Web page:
The beginning of Act v, Scene 2 finds Hamlet in a trough between action, released for once from the immediate stimuli of events. He is merely discussing his affairs with Horatio. It is a still moment, not with the felt danger of the moment that follows the acceptance of Laertes’ challenge, but freer, less constrained. Horatio reminds him gently that the English authorities must shortly report on the death of Rosencrantz and Guildenstern. And Hamlet responds with these words:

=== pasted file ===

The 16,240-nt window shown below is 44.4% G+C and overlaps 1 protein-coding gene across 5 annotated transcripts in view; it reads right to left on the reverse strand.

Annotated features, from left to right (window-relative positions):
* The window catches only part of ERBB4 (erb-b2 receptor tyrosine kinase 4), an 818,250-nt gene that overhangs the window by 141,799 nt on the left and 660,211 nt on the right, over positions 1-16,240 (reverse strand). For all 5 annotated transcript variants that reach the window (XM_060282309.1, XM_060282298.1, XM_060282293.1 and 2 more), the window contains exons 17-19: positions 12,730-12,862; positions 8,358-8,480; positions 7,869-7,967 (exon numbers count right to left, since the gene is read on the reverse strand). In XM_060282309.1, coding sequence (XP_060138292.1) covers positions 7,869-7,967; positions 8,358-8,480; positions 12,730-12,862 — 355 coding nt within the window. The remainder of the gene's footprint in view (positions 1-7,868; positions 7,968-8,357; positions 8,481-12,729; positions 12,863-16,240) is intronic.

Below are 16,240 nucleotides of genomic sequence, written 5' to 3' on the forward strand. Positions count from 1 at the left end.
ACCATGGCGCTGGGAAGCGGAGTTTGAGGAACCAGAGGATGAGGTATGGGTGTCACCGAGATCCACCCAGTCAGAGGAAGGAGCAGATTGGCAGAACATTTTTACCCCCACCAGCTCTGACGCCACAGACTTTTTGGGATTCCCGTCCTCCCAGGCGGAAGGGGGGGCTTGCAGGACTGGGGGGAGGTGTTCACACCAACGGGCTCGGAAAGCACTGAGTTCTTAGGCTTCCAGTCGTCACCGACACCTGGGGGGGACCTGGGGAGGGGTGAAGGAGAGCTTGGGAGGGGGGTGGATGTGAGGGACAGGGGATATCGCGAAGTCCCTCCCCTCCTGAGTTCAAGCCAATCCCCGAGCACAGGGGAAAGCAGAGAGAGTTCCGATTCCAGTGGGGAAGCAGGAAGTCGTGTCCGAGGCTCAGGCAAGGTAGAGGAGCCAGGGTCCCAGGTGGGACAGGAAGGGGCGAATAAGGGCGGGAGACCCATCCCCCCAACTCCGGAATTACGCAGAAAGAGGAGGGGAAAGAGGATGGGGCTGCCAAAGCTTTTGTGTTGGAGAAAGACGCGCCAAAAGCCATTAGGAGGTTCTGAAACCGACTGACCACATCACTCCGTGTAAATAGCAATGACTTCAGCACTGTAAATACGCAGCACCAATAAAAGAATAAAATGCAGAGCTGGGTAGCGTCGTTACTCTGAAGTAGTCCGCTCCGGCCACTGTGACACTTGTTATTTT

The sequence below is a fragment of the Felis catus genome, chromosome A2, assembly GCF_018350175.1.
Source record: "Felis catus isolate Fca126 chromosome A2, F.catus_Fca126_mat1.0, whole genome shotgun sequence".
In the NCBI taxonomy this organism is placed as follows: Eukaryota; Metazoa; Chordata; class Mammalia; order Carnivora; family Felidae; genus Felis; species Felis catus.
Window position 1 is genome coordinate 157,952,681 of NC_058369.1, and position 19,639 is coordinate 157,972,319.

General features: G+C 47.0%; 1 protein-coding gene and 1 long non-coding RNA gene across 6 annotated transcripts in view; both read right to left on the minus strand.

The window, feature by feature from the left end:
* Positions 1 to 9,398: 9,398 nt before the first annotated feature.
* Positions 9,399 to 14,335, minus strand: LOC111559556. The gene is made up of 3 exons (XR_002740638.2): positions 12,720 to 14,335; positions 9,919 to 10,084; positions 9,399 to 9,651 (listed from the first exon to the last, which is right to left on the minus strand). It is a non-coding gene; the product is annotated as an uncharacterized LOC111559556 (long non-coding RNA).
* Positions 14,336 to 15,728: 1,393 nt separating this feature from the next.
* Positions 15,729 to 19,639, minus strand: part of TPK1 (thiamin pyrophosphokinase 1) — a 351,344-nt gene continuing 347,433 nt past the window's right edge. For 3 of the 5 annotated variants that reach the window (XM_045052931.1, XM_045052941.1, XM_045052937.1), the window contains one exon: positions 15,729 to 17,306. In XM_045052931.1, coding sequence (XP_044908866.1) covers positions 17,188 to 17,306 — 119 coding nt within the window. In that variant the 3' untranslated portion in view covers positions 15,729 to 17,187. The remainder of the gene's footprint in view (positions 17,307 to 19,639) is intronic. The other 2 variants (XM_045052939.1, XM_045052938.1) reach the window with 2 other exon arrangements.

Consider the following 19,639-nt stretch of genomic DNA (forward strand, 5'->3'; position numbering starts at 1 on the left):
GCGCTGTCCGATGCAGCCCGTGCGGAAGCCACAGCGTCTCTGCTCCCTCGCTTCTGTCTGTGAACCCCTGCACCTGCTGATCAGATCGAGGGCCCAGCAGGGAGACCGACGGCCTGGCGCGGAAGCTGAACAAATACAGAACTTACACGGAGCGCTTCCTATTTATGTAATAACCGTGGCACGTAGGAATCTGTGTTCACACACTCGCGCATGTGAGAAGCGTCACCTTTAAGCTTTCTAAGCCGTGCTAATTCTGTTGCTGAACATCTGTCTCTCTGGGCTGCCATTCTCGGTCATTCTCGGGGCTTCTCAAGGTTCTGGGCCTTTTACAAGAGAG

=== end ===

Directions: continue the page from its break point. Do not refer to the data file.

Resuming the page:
It will be short,
The interim’s mine, and a mans life’s no more
Then to say one.
KeywordsMans Life Final Scene English Authority Classical Paradox Tragic Hero
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‘To say one’: An Essay on Hamlet
- 17.L. C. Knights, Some Shakespearean Themes and An Approach to Hamlet (Stanford, 1966) p. 191 et seq.Google Scholar
- 3.Harry Levin, The Question of Hamlet (New York, 1961) p. 69.Google Scholar
- 5.David Horowitz, Shakespeare: An Existentialist View (London, 1965) p. 39.Google Scholar
- 7.Michael Goldman, Shakespeare and the Energies of Drama (Princeton, 1972) pp. 74–93.Google Scholar
© Ralph Berry 1978